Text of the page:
A large body of evidence has demonstrated that exposure to childhood maltreatment at any stage of development can have long-lasting consequences. It is associated with a marked increase in risk for psychiatric and medical disorders. This review summarizes the literature investigating the effects of childhood maltreatment on disease vulnerability for mood disorders, specifically summarizing cross-sectional and more recent longitudinal studies demonstrating that childhood maltreatment is more prevalent and is associated with increased risk for first mood episode, episode recurrence, greater comorbidities, and increased risk for suicidal ideation and attempts in individuals with mood disorders. It summarizes the persistent alterations associated with childhood maltreatment, including alterations in the hypothalamicpituitary-adrenal axis and inflammatory cytokines, which may contribute to disease vulnerability and a more pernicious disease course. The authors discuss several candidate genes and environmental factors (for example, substance use) that may alter disease vulnerability and illness course and neurobiological associations that may mediate these relationships following childhood maltreatment. Studies provide insight into modifiable mechanisms and provide direction to improve both treatment and prevention strategies.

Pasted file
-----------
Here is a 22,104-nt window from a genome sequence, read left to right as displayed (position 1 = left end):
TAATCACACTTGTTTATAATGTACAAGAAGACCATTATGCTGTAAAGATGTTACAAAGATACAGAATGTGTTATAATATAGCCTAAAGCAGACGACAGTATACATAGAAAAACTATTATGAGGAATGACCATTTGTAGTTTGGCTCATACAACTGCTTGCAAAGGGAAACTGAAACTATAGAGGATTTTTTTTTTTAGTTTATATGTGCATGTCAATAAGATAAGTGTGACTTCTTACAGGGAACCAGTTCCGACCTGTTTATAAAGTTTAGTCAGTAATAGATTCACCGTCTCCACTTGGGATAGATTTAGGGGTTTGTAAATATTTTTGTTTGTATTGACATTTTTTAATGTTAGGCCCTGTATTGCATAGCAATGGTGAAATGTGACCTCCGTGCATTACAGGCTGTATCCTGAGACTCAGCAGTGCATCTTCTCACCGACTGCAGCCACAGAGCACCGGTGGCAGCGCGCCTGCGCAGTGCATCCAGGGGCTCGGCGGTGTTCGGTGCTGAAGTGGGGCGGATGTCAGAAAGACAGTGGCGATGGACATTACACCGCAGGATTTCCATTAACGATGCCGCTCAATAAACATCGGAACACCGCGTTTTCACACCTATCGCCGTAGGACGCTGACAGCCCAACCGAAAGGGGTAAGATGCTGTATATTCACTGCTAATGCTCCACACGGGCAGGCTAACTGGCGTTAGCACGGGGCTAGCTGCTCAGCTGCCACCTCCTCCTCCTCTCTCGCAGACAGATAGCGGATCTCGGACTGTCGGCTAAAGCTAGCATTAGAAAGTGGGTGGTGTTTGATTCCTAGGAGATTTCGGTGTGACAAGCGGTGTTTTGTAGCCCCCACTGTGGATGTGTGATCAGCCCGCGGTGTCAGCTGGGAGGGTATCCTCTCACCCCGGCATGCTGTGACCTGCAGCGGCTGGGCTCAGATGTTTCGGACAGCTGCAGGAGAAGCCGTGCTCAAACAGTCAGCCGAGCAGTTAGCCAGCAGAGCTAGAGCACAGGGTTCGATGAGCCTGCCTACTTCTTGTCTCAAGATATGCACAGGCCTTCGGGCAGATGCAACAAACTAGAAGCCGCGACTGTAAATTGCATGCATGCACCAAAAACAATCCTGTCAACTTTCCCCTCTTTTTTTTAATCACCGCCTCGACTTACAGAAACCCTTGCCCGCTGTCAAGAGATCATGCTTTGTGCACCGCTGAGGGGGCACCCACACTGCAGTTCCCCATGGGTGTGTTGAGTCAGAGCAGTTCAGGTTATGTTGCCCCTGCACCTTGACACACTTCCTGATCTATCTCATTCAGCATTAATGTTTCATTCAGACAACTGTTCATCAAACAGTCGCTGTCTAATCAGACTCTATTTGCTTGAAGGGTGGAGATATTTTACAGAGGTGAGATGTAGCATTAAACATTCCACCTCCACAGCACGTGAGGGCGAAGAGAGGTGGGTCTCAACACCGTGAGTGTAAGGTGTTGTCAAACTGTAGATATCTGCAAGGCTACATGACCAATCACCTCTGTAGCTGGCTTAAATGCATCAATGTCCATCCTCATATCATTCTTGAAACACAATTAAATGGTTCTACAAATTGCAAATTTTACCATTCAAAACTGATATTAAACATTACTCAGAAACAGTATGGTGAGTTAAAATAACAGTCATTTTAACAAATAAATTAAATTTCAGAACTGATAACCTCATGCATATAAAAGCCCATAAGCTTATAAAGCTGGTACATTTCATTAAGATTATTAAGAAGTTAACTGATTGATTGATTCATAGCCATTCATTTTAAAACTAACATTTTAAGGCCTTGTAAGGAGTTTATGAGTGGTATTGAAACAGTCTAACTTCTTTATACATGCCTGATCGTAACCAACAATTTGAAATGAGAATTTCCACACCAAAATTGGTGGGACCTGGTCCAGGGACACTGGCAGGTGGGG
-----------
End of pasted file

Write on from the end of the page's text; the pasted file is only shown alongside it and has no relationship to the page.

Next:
ASJC Scopus subject areas
- Psychiatry and Mental health